Carleton PhD student returns to Canada after imprisonment in Turkey
Cihan Erdal spent more than 260 days in prison, 26 days in solitary confinement
For months, Cihan Erdal and his partner Ömer Ongun wrote pages of letters to each other every week, deprived of the instant messaging most couples rely on.
With Erdal held in a Turkish prison for 262 days, and Ongun not recognized as Erdal's spouse, the men needed to find new ways to connect.
The Carleton University PhD candidate — accused by the Turkish government of inciting protests — would write about the conditions of the prison, his visitors and the books he was reading, while Ongun would describe the new stores in Ottawa and the changing seasons.
On Friday the two saw each other face to face after Erdal stepped off a plane, free again and ready to continue his research into youth-led social movements in Europe.
"It has been too long [since] I was separated from my loved ones, from Ömer, and I was deprived of my freedom," said Erdal, who was first imprisoned in September 2020.
"So I just took a deep breath when I saw him at the airport."
Erdal was released from Turkish prison a year ago, but he was forced to stay in the country and report to local police regularly.
While he never doubted he'd see Ongun again, he thought it may take years longer.
WATCH | Cihan Erdal and his partner Ömer Ongun 'thrilled' he's home:
For Ongun, Friday felt surreal.
"Your life continues, but it just feels kind of lifeless," he said. "So I just had this shine on my face as soon as I saw him at the airport. And we were like, wow, this is real, right? This is really in person."
'Kafkaesque' scenario in confinement
Erdal spent the first 26 days of his imprisonment in solitary confinement.
"I was shocked and, like, trying to make sense of my Kafkaesque situation in that cell, just alone."
The darkest moment for Ongun was the first 36 hours of Erdal's detainment — knowing Erdal had been taken somewhere, but left waiting for a phone call from lawyers.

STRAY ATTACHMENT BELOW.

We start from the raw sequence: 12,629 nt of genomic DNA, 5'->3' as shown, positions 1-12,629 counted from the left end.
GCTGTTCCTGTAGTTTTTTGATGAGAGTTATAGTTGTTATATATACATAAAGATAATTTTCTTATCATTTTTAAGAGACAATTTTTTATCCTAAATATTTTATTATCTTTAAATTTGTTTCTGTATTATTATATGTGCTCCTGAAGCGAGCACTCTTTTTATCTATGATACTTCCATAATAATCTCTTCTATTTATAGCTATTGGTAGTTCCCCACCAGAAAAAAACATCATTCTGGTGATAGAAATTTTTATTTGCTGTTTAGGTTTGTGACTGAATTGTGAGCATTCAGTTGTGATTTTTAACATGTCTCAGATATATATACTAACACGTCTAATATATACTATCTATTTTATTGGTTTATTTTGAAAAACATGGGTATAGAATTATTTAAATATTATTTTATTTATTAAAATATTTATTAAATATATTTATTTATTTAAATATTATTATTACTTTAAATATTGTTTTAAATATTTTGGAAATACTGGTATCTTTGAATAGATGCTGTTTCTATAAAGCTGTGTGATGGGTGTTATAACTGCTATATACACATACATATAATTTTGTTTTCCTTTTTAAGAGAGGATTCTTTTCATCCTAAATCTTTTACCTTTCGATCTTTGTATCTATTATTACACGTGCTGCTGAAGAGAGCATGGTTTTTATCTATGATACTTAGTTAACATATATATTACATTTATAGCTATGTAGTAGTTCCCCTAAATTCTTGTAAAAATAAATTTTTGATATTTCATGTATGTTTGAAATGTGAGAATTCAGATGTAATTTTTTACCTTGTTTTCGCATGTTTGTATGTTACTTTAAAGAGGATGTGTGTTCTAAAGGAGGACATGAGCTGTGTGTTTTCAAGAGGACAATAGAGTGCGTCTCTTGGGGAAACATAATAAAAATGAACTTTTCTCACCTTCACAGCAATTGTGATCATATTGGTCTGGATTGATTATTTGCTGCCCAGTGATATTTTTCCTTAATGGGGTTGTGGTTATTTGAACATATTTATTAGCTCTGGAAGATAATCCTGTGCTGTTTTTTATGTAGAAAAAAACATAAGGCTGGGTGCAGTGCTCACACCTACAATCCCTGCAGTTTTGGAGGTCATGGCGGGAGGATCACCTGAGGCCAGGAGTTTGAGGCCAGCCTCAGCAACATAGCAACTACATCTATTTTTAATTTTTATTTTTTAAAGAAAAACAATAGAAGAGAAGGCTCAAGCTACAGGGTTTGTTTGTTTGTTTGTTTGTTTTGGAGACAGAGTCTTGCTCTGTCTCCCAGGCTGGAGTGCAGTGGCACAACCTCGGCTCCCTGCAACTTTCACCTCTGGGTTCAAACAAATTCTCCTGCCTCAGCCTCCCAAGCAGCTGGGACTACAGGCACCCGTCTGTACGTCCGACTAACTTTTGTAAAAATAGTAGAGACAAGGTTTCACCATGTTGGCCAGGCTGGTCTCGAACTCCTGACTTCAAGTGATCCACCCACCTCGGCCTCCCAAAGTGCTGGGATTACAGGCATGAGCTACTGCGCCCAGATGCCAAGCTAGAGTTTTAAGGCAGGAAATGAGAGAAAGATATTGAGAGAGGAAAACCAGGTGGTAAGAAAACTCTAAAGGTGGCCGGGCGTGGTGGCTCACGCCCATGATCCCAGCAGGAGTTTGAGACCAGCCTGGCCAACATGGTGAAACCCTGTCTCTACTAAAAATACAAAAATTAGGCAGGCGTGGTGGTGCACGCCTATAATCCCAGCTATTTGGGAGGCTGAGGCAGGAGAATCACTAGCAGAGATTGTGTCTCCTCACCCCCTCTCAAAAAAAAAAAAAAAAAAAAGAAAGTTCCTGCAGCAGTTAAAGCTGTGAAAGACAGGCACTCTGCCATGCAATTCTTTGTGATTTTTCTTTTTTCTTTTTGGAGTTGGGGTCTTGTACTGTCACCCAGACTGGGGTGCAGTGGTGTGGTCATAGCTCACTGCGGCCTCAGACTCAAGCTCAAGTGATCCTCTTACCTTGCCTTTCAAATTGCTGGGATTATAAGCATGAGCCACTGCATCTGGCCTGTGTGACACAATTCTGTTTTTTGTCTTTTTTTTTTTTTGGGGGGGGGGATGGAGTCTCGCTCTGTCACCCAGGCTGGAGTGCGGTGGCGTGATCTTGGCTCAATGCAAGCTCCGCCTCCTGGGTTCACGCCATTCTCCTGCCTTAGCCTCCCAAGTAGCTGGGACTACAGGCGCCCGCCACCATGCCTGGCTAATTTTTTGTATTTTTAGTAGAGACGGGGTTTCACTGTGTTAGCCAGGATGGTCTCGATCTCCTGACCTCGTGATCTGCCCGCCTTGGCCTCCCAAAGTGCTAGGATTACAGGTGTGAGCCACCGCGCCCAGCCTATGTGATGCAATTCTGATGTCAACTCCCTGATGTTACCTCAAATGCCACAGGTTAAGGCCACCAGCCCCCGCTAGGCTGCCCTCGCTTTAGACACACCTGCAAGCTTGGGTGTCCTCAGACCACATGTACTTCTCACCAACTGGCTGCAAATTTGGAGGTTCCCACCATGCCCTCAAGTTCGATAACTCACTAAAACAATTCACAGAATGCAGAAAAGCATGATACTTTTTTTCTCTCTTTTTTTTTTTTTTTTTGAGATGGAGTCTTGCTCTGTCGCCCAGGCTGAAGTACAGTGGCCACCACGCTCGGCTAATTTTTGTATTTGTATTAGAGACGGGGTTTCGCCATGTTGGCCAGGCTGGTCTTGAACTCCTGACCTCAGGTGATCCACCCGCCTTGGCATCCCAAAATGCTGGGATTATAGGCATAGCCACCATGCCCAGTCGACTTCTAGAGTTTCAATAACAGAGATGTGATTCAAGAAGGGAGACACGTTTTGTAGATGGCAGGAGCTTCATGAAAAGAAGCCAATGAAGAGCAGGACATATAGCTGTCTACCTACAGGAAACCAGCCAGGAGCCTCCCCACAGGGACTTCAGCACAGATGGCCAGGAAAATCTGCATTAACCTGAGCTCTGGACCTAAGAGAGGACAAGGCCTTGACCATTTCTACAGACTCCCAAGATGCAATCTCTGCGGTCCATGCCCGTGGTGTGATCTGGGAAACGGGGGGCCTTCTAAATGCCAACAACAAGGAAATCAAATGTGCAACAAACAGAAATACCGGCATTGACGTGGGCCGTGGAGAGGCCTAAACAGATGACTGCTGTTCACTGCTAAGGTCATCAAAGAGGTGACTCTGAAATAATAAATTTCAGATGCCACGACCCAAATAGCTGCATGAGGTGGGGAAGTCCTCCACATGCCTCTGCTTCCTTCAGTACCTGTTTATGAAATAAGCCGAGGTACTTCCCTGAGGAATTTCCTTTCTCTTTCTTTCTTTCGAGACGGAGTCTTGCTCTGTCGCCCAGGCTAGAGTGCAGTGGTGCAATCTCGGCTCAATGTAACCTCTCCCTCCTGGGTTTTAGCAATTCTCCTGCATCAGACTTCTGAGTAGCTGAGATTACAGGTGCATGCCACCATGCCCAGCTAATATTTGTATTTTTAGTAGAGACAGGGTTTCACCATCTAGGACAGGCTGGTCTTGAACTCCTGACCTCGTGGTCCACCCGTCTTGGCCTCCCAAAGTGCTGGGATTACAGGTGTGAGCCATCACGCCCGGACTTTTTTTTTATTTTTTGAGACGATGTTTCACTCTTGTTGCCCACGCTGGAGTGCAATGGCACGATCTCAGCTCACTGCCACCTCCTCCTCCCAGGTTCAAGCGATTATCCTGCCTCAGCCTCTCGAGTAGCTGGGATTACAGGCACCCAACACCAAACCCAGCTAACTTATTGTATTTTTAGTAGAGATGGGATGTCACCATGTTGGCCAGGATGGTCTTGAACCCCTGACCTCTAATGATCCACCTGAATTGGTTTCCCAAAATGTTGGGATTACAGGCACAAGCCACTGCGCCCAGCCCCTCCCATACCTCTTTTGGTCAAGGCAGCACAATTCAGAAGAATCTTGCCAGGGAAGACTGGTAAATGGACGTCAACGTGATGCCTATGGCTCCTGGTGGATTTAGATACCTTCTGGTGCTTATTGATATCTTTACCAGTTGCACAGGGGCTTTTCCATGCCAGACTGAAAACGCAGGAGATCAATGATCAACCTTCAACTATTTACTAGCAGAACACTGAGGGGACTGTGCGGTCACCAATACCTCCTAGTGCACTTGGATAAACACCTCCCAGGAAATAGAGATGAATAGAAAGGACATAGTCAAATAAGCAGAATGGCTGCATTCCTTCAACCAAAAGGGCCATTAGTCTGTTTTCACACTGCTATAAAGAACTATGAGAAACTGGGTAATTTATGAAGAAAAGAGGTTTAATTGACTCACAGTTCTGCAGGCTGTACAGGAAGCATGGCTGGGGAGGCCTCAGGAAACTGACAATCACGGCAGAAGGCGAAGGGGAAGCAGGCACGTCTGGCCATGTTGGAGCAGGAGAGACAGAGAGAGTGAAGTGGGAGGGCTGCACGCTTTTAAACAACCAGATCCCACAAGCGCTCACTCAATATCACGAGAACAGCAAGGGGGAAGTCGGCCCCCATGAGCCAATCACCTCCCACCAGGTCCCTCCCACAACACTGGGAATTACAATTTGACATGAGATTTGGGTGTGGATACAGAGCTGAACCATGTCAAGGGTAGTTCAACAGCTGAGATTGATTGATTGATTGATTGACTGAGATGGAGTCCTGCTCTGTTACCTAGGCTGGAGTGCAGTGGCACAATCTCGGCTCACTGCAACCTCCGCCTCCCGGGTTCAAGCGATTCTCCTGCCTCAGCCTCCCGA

Erdal was once a youth member of the People's Democratic Party (HDP), a pro-Kurdish political party that the Turkish government accuses of instigating the protests that left 37 people dead in 2014. He was accused of inciting terror and violence, and faced a life sentence if found guilty.
Last summer Turkish lawyers presented evidence showing that Erdal, a permanent resident in Canada, had nothing to do with the protests because he wasn't in the same city when the HDP executive committee met to discuss its strategy.
The Turkish court ultimately released Erdal on bail.
Unsure when he'd be able to leave Turkey again, Erdal sought political asylum in a undisclosed third country, walking hours to the border.
From a border camp, he was able to alert Canadian officials and arrange his trip home.
"The government of Canada was not involved with his departure from [Turkey]," Jason Kung, a spokesperson from Global Affairs Canada, told CBC News in an email.
"Due to privacy considerations, we cannot provide any further details."
“You will never walk alone!”<br><br>We believe that when ordinary people come together something extraordinary unleashes. We should believe in the power of solidarity and our very own potential to change this world for better. <br><br>Cihan & Ömer, Ottawa, 2022 <a href="https://t.co/d7OBsNKjAm">pic.twitter.com/d7OBsNKjAm</a>—@freecihanerdal
For now, the couple is looking forward to some down time, focusing on their dreams in Ottawa and trips within Canada.
"I'm thrilled that this has become a success story," Ongun said. "For us, it was a horrifying experience that no one deserves to go through."
With files from Omar Dabaghi-Pacheco and Joseph Tunney